2. Derick L Corea

    Paul Turek, MD

    I have been suffering for too long now with epididymis and a hernia it is driving me crazy I went to a Doctor In Puerto Rico I got no treatment. I’m on Dialysis I live in the British Virgin Islands. Can’t take this pain any longer.

  3. Krishna

    I have been diagnosed by azoospermia. Testical biopsy done and both producing normal sperms. Specialist suspected it might be blockage and suggest for ICSI/IVF. But I’m not satisfy and I want to solve the “root cause” of this problem. Can you please advise? Thank you.

    • Paul Turek, MD Paul Turek, MD

      Dear Krishna, I like the way that you are thinking! There are actually 2 possible solutions to your problem: IVF-ICSI with surgically retrieved sperm and potential reconstruction of the system to have kids naturally. I just did two such similar cases this past month and 1 patient already has ejaculated sperm after surgery! These are challenging microsurgical cases that I enjoy immensely. The reason why the “rebuild it” approach wasn’t discussed with you is possibly because the doctors don’t do this kind of surgery? Consider a Second Opinion with us to see what’s possible.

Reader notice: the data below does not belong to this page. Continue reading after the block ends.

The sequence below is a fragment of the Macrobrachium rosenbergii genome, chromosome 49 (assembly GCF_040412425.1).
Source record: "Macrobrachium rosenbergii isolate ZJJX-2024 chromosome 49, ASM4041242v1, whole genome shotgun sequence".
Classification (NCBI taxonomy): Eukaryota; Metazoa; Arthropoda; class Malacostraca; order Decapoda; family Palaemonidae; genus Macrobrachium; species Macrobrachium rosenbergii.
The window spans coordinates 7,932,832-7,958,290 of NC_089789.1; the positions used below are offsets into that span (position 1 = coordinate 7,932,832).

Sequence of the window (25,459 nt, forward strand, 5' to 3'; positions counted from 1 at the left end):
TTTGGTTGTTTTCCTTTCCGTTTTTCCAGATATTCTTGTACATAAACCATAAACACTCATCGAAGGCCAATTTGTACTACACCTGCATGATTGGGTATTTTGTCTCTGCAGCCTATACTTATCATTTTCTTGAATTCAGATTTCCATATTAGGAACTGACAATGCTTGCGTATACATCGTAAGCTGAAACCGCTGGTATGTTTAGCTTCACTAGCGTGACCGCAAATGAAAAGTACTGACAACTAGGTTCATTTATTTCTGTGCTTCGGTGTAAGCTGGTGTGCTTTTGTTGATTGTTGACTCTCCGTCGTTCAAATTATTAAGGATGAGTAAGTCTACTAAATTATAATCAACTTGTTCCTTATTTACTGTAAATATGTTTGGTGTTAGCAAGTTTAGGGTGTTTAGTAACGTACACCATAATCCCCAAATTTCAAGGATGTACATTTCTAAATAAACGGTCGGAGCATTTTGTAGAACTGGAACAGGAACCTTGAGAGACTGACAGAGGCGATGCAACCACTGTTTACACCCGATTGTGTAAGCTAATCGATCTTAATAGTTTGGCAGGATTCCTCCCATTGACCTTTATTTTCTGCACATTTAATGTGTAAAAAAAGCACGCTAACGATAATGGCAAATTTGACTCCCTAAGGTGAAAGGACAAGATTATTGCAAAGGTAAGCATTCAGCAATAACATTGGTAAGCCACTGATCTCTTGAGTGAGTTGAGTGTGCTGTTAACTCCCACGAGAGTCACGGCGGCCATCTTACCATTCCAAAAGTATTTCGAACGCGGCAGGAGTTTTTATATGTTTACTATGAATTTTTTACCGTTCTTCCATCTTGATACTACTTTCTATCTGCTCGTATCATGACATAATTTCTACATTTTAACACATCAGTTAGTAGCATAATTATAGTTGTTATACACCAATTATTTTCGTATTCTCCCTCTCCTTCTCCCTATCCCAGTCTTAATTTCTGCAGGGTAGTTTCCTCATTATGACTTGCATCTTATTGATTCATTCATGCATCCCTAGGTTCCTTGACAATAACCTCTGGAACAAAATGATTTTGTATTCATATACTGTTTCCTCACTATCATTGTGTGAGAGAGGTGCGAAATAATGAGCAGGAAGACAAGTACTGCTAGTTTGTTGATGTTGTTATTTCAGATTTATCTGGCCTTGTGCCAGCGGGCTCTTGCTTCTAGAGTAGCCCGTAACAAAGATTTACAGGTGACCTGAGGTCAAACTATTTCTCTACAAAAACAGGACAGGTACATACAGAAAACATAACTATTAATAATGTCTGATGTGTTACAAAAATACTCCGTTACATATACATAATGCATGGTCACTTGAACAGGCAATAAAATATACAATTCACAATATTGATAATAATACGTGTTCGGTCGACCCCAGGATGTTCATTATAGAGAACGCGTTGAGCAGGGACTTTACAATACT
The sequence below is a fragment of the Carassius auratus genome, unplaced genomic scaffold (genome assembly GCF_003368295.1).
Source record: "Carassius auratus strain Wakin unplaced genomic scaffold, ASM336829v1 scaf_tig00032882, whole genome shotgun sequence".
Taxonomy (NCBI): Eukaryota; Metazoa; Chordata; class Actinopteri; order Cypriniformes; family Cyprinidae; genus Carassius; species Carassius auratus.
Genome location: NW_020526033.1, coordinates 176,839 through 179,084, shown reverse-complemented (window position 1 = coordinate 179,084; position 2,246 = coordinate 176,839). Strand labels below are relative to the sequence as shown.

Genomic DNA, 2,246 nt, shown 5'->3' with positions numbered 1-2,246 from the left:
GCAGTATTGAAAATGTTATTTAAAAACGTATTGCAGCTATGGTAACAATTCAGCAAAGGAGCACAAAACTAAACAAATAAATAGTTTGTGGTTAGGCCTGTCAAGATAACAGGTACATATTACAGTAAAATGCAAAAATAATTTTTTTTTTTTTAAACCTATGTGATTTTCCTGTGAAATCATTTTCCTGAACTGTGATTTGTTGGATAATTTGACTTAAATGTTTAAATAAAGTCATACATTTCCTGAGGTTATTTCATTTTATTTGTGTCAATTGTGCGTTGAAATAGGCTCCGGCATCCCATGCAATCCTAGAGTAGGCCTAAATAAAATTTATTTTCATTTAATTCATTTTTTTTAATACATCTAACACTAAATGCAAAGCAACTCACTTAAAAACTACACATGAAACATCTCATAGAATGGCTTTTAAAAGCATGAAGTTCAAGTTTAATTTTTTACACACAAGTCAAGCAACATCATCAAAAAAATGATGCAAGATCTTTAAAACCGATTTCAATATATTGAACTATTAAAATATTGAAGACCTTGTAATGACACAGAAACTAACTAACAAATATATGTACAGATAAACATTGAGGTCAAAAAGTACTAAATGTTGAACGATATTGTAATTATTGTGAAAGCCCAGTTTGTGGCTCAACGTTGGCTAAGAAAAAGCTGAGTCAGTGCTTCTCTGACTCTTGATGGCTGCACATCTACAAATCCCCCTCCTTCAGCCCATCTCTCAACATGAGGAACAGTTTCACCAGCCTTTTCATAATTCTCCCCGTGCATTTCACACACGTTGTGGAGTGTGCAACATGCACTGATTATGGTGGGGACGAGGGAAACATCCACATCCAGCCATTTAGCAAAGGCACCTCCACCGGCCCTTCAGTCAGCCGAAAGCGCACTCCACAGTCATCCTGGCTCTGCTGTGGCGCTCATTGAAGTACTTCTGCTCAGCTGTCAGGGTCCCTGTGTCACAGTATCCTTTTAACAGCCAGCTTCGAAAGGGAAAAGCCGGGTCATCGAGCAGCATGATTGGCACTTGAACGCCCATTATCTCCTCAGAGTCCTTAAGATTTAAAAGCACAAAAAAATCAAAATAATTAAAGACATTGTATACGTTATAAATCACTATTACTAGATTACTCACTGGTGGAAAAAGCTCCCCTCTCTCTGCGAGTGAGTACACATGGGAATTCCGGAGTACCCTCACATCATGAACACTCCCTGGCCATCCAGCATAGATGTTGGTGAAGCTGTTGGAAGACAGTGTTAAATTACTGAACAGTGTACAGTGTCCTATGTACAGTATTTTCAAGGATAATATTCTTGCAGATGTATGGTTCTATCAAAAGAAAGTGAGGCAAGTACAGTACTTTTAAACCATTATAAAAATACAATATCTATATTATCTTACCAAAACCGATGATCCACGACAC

4. Donnie

    I had Inguinal Hernia surgery about 10 days ago. Immediately after the selurgery I noticed seemed like thr Hernia but was harder and sensitive manipulation. I had a follow up with my Surgen and he explained that my hernia was pretty big (especially for a 29 yr old) and that swelling of the spermatic tube and epididymis is common post surgery. the whole area is still sensitive and the spermatic tube is swollen along with the epididymis being swollen.. Is this a normal thing post surgery? I hate the thought of this not going back to normal

    • Paul Turek, MD Paul Turek, MD

      Dear Donnie, really hard to make a diagnosis over the web. Stay in touch with your surgeon and gives things a bit more time to settle down.

  5. JP